Tax revolt produces results for Washoe County homeowners group
INCLINE VILLAGE – A group of homeowners protesting assessed property values has been making great strides lately.
The Nevada Tax Commission’s rules and regulations were revised a few weeks ago to address concerns regarding appraisal methods that had been used to assess properties by the Washoe County Assessor’s office, such as “tear downs,” time adjustments, views, beach rock grading and condos.
“This is our first huge victory,” said Maryanne Ingemanson, president of The Village League to Save Incline Assets. “Now we have a real weapon to say to the assessors, ‘This is the way it has to be done here.'”
Washoe County Assessor Bob McGowan agreed that a revision in the regulations was a step in the right direction.
“Anything that would stabilize the old regulations, make them more clear, will make it better for all of us,” he said. “More power to us all.”
The proposed rules are scheduled to go before the Nevada Tax Commission on June 25.
Ingemanson said Incline Village and Crystal Bay homeowners have been overtaxed because values have been overstated by about $160 million during the past four years.
“The reasons were that the rules were not being followed,” she said. “I call it the tax plague, and it is spreading.”
On Tuesday at a court hearing before Judge Peter Breen in Reno, a motion to dismiss a class-action lawsuit aiming to halt alleged discriminatory practices in appraising homes in Incline Village and Crystal Bay was taken into consideration.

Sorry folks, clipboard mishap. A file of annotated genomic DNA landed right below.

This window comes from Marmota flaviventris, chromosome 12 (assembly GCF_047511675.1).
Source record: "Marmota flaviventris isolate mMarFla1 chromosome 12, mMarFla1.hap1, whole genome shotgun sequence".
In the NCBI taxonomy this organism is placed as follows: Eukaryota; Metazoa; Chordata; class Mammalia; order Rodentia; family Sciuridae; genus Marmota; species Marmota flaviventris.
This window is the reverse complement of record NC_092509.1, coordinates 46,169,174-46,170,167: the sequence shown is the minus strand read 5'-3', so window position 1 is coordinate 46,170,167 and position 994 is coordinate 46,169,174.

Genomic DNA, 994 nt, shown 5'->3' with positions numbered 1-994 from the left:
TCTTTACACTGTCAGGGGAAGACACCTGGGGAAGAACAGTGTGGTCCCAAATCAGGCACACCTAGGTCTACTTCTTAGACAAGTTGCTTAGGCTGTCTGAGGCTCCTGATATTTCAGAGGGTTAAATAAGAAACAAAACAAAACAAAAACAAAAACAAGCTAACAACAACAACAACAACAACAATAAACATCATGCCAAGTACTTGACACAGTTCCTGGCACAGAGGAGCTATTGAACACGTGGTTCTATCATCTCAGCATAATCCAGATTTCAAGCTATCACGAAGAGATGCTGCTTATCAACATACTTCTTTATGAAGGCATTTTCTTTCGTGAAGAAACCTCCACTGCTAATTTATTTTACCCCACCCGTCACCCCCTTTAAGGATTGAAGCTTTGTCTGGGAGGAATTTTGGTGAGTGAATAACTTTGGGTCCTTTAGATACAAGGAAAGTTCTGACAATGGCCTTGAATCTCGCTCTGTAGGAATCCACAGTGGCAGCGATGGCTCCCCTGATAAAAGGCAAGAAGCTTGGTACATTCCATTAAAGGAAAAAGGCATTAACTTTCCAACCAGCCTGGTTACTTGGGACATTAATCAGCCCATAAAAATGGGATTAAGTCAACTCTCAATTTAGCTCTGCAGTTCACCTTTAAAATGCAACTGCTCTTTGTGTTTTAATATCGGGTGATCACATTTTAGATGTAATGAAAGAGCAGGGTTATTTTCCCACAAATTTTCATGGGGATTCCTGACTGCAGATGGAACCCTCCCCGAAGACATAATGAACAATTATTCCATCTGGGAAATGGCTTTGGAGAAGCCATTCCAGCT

Judge Breen decided to consider whether the lawsuit should be dismissed, Ingemanson said.
The lawsuit, filed last November, claims McGowan illegally boosted property values an average of 49 percent in one year, resulting in excessive values and higher property taxes. The league filed the lawsuit on behalf of 6,970 homeowners in Incline Village and Crystal Bay. It claims 2,800 of those homeowners as members of its nonprofit group created to protect property rights at the lake, Ingemanson said.
State and county lawyers want to dismiss the suit and deny the league the right to represent homeowners in the communities.
Ingemanson said “she feels confident and positive” about Judge Breen taking the motion into consideration.
“I don’t think there’s any evidence that anything wrong or illegal has been done on our part,” McGowan said. “This is all just based on what people feel, and you can’t tell them how to feel.”
“The facts have shown the Washoe County Assessor’s Office followed the law and procedures set forth,” he said.
The league also recently received a Supreme Court date of June 22 regarding the appeal of due process violations.
A June 8 hearing has also been set before Judge William Maddox in Carson City regarding the motion to dismiss the lawsuit.
“This is a very powerful movement we’ve started, and we’re winning,” Ingemanson said. “The Village League is changing the entire state of Nevada.”